Coating carbon fiber to improve the bond to a glass

When carbon fiber is incorporated in a typical borosilicate glass matrix, the bond formed between the carbon fiber and glass is poor, producing composites with measured strengths below that predicted by the rule of mixtures. Taylor believed that the poor bond when using HM fiber originated from the highly nonpolar surface formed by the π-electron cloud of the oriented graphite crystals having no tendency to bond with the oxygen in the silicate matrix. The application of a metal film to the carbon fiber should negate the effect of the non-polar surface and provide a metal cation, which should readily combine with the oxygen in the silicate to form a tight oxide bond. The following metals should be effective—Y, Zr, Nb, Mo, Ag, Cd, Ta, W, Zn, Cu, Co, Fe, Mn, Cr, V, Ti, Sc, Al, Mg and Ni.

Taylor took HMS fiber coated by electroplating with 0.5 um nickel and passed it through a bath containing a slurry of 40% wt% powdered corning 7740 borosilicate glass dispersed in an aqueous or propanol vehicle. The impregnated fiber was wound onto a square drum and when dried, gave approximately 50% glass coating. The coated fiber was formed into disks, which were stacked in a graphite mold, with Mo foil disks placed at the top and bottom to protect the composite from reacting with the graphite mold. The stacked mold was heated to 300C in an inert atmosphere to remove all volatiles and consolidation was achieved in a vacuum hot press, where the pressure was applied with a hydraulic ram via a graphite rod. Heating was undertaken at a rate of 5-30C /min to achieve the maximum rate of outgassing without allowing the vacuum to reduce beyond 1.0*10-1 Nm-2. Finally, a pressure of 10 Mpa was applied and the pack heated to 1095C then holding for 0.5h, to ensure that consolidation was achieved at the center of the composite. The composite was cooled by backfilling with Ar gas to speed the cooling process. The flexural strength of the composite increased from 0.53 Gpa for the uncoated fiber to 0.75 Gpa for the nickel coated fiber.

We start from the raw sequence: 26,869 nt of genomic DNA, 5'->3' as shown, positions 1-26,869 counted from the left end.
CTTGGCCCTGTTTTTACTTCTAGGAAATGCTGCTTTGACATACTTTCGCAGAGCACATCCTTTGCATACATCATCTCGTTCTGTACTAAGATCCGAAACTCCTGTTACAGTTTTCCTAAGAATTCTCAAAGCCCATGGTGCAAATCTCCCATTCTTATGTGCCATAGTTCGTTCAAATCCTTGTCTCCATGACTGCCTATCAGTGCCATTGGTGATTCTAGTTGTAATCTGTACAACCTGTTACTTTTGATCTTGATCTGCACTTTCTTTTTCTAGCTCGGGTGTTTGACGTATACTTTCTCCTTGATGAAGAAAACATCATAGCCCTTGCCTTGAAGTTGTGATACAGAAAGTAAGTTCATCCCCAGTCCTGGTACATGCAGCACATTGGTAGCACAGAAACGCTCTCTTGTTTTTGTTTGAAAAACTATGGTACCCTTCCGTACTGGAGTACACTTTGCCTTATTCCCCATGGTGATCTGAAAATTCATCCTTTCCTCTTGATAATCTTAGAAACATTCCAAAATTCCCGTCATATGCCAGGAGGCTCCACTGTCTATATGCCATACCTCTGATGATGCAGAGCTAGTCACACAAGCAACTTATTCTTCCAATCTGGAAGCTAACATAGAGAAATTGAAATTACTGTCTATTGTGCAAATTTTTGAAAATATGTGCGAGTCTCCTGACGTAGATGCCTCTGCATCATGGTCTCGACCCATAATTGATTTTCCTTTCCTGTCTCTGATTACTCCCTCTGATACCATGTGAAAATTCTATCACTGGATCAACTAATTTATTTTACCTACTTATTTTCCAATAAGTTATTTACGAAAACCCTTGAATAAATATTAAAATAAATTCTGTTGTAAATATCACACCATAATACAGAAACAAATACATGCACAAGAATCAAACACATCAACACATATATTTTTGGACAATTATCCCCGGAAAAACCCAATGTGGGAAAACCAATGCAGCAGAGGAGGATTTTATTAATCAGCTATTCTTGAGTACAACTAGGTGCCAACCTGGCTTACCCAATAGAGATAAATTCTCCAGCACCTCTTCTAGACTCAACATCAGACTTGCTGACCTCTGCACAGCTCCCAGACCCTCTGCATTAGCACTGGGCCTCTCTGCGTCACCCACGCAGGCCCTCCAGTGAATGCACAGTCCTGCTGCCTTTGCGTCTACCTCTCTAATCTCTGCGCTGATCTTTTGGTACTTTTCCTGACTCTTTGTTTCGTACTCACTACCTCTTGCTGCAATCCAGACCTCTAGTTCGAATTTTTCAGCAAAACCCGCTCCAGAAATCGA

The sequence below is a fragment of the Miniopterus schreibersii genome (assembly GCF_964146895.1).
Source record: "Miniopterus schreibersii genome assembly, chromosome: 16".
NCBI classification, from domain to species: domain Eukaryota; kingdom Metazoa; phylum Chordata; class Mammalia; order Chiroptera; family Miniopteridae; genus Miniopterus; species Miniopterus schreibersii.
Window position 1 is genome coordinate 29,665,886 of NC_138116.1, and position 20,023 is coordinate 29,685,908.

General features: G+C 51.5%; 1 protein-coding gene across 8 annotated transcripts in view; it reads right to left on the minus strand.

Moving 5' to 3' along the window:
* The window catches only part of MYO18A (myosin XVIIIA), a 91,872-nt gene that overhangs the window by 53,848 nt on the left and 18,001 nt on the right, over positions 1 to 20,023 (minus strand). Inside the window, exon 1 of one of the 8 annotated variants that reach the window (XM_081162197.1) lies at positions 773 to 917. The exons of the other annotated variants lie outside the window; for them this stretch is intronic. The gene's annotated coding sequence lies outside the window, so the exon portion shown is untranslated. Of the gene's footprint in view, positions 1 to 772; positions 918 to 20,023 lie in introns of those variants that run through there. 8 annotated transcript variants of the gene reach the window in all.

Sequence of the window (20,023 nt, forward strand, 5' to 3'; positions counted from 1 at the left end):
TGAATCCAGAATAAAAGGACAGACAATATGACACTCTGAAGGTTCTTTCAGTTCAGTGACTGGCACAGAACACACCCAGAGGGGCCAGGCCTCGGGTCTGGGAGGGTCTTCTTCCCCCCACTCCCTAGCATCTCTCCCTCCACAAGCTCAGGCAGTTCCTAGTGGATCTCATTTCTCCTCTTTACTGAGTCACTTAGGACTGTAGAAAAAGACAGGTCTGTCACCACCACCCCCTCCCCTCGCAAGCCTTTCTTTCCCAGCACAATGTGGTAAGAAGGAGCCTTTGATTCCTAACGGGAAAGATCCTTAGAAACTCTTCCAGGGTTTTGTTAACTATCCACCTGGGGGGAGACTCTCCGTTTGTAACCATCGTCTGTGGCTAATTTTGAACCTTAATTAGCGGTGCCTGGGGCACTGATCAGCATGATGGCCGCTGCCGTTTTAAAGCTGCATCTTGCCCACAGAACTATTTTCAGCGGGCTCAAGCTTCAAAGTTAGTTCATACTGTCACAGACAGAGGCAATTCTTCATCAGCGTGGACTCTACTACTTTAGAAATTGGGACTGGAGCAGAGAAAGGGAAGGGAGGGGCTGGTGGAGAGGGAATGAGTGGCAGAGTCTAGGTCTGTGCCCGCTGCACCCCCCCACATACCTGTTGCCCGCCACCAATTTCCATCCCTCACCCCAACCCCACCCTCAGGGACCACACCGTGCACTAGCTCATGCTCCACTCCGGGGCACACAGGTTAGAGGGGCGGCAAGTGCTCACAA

Other work has been undertaken employing the deposition of Ni on carbon fiber for reinforcing glass matrices.

A novel processing route uses in situ electrophoretic deposition of submicron sized colloidal particles of borosilicate sol onto nickel coated carbon fibers to give a dense fully infiltrated product, which is followed by pressureless sintering. Catastrophic crack growth was prevented by constrained plastic deformation of the interface, fiber debonding and pullout.


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